Joy in our suffering!

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Already in the great anticipation and excitement for Easter, many people have been wishing me “Happy Easter!” when we greet each other, even today on Good Friday.  But I have found I just cannot respond with those words yet. I love Easter but how can we skip over the profundity and the purpose of Good Friday, and the quiet meaningfulness of Holy Saturday?

Often we want to do that in our own lives.  We choose to ignore or deny or forget the “Good Friday” narratives in our own lives.  But it is in those moments that we grow in strength, we become powerful in our vulnerability, we develop our relationships with God or our Higher Power (whatever we may call that) and with others, and we discover our capacity and the courage to move through these moments.

Consider your “Good Friday” moments. How do you talk about them, if at all?  How do you go through them?

When I wrote the chapter on suicide in my book I looked to Jesus in the garden of Gethsemane. And I wondered if in that moment, after being betrayed by someone close to him, knowing of his impending suffering, crushing under the weight of what was to come, if he too wanted to die. “Father” he pleaded, “take this cup from me.” But then as he prayed harder, and his sweat was like drops of blood falling to the ground and an angel came to strengthen him he surrendered, “yet not my will, but thy will be done.” And seeing his story from that perspective gave me and continues to give me hope. Hope that light and life will always make a way. Death is not the end. Hope that Resurrection is possible! Hope in the fact that God “will not fail us or forsake us” but will fill up our spines and hold us upright, from generation to generation as we crawl, walk, run toward the light of hope.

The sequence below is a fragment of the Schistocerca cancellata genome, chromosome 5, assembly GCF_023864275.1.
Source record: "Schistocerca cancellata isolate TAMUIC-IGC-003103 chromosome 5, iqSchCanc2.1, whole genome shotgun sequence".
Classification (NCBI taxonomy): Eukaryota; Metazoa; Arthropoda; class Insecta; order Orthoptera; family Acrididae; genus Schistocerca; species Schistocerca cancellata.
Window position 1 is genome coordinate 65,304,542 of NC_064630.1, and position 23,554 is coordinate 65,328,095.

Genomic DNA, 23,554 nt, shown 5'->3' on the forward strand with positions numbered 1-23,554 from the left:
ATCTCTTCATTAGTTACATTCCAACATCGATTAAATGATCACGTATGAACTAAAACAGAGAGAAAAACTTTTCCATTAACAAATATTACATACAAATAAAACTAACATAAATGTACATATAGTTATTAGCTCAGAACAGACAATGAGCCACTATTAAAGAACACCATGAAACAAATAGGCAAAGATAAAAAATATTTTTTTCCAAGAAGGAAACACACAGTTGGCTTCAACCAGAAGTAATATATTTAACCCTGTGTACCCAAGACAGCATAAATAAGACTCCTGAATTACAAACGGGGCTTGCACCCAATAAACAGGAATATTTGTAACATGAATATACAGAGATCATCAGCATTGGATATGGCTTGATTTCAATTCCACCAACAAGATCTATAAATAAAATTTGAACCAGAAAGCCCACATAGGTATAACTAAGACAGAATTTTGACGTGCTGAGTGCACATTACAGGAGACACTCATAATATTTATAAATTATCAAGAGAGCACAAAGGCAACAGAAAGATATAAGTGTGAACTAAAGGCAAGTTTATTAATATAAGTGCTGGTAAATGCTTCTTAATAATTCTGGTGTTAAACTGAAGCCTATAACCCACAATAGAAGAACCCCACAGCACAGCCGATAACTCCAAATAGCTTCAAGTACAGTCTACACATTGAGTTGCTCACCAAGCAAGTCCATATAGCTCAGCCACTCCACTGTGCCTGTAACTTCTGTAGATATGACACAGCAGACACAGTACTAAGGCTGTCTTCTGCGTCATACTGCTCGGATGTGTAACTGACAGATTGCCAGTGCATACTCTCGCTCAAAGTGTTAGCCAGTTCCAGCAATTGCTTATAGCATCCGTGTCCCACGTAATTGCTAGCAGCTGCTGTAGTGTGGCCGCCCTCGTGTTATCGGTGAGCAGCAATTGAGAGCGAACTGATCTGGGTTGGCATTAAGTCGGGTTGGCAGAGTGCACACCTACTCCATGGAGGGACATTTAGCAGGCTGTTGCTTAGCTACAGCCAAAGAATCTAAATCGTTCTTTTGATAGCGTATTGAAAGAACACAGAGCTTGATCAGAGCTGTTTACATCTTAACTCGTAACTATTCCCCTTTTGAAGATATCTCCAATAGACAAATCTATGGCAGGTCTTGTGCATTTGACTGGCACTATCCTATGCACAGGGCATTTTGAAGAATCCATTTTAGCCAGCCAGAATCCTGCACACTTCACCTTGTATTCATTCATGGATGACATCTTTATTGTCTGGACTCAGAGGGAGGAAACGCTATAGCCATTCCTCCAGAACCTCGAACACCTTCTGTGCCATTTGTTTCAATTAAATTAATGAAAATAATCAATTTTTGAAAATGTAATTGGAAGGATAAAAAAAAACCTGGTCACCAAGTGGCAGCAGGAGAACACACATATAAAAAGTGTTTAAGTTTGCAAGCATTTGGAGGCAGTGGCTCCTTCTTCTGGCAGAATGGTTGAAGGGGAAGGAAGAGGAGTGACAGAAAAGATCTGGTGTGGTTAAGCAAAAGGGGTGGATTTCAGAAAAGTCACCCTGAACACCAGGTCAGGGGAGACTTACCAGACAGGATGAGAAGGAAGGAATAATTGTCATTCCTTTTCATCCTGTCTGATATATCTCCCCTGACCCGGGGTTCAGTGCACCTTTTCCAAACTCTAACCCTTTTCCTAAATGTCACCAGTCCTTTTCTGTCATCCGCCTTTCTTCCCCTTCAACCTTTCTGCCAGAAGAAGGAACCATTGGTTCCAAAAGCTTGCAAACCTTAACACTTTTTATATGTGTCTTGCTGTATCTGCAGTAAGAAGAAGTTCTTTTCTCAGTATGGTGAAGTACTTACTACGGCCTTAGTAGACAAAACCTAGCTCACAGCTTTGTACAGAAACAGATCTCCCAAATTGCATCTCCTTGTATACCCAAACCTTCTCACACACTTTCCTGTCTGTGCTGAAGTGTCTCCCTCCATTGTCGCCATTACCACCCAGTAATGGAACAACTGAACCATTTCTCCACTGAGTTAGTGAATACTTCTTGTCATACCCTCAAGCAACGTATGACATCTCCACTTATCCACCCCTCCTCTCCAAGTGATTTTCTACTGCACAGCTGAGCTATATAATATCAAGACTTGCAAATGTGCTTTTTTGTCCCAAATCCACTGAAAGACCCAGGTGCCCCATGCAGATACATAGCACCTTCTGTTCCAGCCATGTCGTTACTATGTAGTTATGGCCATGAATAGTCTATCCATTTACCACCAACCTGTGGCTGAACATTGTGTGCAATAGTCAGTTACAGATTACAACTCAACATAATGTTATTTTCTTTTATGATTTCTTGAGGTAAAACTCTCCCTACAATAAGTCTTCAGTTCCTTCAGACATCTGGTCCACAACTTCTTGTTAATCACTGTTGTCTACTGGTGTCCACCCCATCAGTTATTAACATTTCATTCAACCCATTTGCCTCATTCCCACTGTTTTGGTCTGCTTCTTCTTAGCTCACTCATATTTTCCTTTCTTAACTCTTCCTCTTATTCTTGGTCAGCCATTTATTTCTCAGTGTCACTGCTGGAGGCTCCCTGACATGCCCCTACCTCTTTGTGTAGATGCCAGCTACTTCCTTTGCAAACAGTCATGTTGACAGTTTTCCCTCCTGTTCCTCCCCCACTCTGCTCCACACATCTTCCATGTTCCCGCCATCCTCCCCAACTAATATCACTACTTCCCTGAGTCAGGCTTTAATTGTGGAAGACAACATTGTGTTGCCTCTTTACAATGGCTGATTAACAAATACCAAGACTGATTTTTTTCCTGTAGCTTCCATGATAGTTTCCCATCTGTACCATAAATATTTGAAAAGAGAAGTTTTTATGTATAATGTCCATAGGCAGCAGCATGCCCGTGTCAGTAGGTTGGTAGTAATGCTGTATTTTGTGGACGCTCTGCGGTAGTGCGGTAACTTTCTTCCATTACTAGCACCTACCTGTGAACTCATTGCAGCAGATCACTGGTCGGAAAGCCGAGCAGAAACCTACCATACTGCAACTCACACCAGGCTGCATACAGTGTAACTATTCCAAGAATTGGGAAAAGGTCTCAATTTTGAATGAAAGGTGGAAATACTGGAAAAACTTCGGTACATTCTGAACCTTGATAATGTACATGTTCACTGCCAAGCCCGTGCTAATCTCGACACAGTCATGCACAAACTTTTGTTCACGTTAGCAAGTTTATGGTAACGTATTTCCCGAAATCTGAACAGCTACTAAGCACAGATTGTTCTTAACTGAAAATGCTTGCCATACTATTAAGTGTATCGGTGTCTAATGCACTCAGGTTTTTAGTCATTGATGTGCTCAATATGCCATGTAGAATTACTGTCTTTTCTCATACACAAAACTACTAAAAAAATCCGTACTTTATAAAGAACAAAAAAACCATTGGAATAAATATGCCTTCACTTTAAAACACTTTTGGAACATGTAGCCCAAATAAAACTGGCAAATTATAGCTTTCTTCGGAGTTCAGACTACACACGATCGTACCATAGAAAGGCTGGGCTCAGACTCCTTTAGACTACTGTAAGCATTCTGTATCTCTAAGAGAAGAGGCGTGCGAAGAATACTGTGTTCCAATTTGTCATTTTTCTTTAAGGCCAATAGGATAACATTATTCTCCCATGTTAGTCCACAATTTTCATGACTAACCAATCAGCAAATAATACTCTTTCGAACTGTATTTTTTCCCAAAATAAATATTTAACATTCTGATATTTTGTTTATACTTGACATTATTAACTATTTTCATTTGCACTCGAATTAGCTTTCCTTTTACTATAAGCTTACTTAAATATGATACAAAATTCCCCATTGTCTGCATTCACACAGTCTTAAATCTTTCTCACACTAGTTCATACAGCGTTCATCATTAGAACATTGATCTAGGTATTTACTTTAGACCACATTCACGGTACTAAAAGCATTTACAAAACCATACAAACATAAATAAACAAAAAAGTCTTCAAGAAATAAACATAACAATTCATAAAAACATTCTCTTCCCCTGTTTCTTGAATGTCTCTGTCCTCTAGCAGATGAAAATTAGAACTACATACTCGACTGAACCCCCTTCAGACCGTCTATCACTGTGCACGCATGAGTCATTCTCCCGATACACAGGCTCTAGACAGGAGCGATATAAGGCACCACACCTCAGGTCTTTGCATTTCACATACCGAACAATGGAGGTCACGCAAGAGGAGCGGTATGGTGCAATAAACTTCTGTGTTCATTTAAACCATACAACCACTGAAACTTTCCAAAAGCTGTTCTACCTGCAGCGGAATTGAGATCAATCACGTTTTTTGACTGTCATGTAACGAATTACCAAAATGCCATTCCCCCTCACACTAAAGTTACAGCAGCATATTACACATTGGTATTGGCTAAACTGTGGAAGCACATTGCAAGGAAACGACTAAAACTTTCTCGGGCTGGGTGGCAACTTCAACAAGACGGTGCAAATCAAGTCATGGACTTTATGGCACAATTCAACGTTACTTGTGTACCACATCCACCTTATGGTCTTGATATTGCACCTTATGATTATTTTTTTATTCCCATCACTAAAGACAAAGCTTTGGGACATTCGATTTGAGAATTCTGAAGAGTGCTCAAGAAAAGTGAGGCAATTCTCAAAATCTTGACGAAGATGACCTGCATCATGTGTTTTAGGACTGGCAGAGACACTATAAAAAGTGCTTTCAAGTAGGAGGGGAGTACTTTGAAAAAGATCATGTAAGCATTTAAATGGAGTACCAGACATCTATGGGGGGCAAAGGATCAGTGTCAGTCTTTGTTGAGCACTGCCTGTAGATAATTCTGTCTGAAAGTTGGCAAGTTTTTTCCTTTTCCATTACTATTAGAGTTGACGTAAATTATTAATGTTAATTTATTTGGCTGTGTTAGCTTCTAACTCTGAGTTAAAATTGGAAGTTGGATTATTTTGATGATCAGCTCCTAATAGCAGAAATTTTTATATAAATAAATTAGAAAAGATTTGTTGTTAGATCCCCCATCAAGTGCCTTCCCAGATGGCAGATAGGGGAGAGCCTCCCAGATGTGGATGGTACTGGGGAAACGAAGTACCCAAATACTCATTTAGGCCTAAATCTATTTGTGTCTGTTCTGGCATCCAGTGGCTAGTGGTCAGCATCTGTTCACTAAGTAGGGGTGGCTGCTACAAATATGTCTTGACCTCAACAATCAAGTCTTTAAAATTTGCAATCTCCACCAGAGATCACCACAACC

When I look back at my darkest moments of my depression, I can say I chose that story of hope, God’s story. Or rather, God’s story chose me. Because even in the valley of the shadow of death, God’s goodness and mercy chases after us!

Let us not forget our “good friday” moments.  Let us be thankful for them and embrace them. Is it a wonder why this day of suffering is called “good”?

“Not only that, but we rejoice in our sufferings, knowing that suffering produces endurance, and endurance produces character, and character produces hope, and hope does not put us to shame, because God’s love has been poured into our hearts through the Holy Spirit who has been given to us.” Romans 5:3-5

Yes! Easter is coming!  There is always hope!  Light will always find a way!  Darkness is not dark to God!!

“If I say, “Surely the darkness shall cover me, and the light about me be night,”even the darkness is not dark to you; the night is bright as the day, for darkness is as light with you.” Psalm 139

 

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4 responses »

  1. Tonight’s Good Friday service was especially meaningful as I took in the idea that Good Friday has to be and the night in the grave cannot be avoided, if there is to be an Easter with its new birth and new hope for life. Thank you for this lovely word that bears witness to this truth in such a powerful way.
    Thank you for your courage and willingness to be a faithful witness to God’s great healing power.
    Peace always.
    Catherine

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